When you work out regularly, your body’s muscles and tissues become more efficient in taking in oxygen. Therefore, the more fit you are, the lower your respiratory rate will likely be.
In terms of Apple device metrics, if you see an increasing trend in your Cardio Fitness level scores, the chances are that your respiratory rate will stay lower, with all things being equal.
Why is a nighttime sleeping respiratory rate lower?
Most people generally breathe slower when they are asleep.
During sleep, your breathing slows, and you take deeper breaths at more regular intervals. One exception to this is when you are in REM sleep ( dreams ), your respiratory rate increases, and you take more shallow and less regular breaths.
Respiratory rate changes as your body experience different sleep stages.
The respiratory rate is a key metric that your healthcare team can use to determine if something is off with your sleeping patterns during the nighttime.
How to track respiratory rate using your Apple Watch and iPhone
With watchOS 8+, you can easily track your respiratory rate and review the detailed trends around the metric using the Apple Health app on your iPhone. This function requires that you wear your Apple Watch when sleeping.
Basic Requirements for monitoring Respiratory Rate
- Apple Watch Series 3 or newer running watchOS 8 and above. Tracking sleep stages requires an Apple Watch Series 4 and watchOS 9+.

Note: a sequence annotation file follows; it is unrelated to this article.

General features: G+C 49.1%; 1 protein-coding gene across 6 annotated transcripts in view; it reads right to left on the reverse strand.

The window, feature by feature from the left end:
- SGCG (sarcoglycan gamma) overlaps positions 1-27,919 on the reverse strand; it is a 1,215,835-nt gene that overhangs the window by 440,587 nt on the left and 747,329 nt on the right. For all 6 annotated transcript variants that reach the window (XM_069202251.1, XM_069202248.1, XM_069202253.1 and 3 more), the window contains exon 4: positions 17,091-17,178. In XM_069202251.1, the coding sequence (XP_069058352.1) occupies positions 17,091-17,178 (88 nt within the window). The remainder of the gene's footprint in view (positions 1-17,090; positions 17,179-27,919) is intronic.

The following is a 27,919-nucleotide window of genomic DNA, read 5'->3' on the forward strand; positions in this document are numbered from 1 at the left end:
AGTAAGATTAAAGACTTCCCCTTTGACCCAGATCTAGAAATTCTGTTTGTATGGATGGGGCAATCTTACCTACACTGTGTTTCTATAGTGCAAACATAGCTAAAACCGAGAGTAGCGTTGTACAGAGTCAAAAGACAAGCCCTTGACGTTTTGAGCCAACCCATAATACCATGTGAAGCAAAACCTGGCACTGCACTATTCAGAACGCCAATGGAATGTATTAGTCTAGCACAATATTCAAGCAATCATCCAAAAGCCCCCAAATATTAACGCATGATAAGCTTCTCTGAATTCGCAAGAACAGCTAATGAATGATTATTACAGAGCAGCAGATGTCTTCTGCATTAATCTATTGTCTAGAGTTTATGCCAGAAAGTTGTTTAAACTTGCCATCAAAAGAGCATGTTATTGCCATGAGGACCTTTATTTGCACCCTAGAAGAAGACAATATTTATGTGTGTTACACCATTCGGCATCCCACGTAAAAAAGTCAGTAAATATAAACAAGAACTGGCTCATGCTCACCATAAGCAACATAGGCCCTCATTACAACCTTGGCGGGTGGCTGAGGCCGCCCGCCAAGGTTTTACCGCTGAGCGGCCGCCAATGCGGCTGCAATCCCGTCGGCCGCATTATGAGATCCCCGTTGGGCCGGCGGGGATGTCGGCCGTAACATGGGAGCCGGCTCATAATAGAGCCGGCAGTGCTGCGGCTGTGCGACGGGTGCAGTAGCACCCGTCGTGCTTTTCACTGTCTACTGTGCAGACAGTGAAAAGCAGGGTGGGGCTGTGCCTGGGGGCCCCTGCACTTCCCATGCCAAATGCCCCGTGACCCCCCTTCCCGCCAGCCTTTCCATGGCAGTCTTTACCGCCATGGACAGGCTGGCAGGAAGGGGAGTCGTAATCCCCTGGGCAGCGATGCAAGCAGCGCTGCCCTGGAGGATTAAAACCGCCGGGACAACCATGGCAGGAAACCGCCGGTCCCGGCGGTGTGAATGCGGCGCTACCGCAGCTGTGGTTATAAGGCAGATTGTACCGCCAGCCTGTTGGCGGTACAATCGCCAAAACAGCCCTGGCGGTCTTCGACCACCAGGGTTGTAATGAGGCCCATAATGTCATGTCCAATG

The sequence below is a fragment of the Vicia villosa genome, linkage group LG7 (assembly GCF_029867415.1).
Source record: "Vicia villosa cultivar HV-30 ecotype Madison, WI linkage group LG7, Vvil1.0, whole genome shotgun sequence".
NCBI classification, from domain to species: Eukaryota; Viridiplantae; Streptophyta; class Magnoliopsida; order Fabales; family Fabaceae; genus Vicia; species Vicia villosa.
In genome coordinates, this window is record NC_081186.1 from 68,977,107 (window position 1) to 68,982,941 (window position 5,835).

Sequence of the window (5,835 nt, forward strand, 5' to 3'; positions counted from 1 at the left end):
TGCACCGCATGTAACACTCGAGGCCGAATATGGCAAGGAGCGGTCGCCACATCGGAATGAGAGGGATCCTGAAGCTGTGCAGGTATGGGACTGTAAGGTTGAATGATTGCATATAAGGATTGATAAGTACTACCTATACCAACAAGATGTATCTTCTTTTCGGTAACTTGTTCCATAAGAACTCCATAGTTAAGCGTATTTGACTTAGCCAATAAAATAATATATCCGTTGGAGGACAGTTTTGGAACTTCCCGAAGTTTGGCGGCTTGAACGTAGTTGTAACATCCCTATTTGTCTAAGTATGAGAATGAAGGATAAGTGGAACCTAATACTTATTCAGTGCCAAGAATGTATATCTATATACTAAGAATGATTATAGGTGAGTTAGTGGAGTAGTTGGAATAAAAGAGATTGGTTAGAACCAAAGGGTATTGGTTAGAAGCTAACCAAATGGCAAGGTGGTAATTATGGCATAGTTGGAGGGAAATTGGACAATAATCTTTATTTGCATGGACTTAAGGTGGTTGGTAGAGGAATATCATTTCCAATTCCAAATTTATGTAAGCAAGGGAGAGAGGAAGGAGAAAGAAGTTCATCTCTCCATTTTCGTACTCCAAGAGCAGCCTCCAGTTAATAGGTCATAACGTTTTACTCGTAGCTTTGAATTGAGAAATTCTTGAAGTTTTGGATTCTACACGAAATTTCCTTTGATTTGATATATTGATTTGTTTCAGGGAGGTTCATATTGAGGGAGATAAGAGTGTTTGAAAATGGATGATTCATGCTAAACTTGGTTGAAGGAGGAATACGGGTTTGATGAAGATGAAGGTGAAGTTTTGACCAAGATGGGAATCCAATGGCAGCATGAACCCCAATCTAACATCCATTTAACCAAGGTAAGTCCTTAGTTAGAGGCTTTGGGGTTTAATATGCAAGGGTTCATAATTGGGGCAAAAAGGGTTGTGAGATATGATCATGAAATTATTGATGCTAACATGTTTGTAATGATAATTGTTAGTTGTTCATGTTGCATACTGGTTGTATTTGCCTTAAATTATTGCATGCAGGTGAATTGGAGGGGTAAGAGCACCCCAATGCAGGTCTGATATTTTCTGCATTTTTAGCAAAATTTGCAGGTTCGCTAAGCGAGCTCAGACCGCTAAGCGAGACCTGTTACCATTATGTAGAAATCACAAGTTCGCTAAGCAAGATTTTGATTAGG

- iPhone running iOS 15 or later and have. Sleep stage tracking requires iOS 16+.
- Turn on Sleep Tracking for your Apple Watch.
To use your Apple Watch to monitor your respiratory rate, set up your Bedtime and Wake up time using the Sleep app and enable Sleep Mode.
You can do this directly on your Apple Watch using the Sleep app on your watch or set it up using the Health app on your iPhone.
Since there are a lot of features to turn on, we recommend setting it up in the Health app rather than on the watch.
If this is the first time you are using sleep monitoring on your Apple Watch, follow these steps:
- Open the Health app on your iPhone and
- Tap Get Started under Set Up Sleep.
- Tap Next and follow the prompts to set up your sleep goals, bedtime and wakeup times, your sleep focus, and make sure you turn on Track Sleep with Apple Watch.
- Sleep Goal is the number of hours you’d ideally like to sleep each night.
- Bedtime and Wake Up times are your preferred times to go to bed and wake up. You can also create multiple schedules—such as one for workdays and another for weekends or days off work.
- Sleep Focus helps limit distractions from your iPhone and Apple watch by silencing most notifications and turning off always on display. Alarms are always active and not silenced!
- Track Sleep with Apple Watch allows your watch to record your sleep when you wear your watch to bed. You must turn this setting on to get any sleep information, including respiratory rate and sleep stages.
You can also set up sleep and respiratory tracking in the iPhone’s Watch app > Sleep app.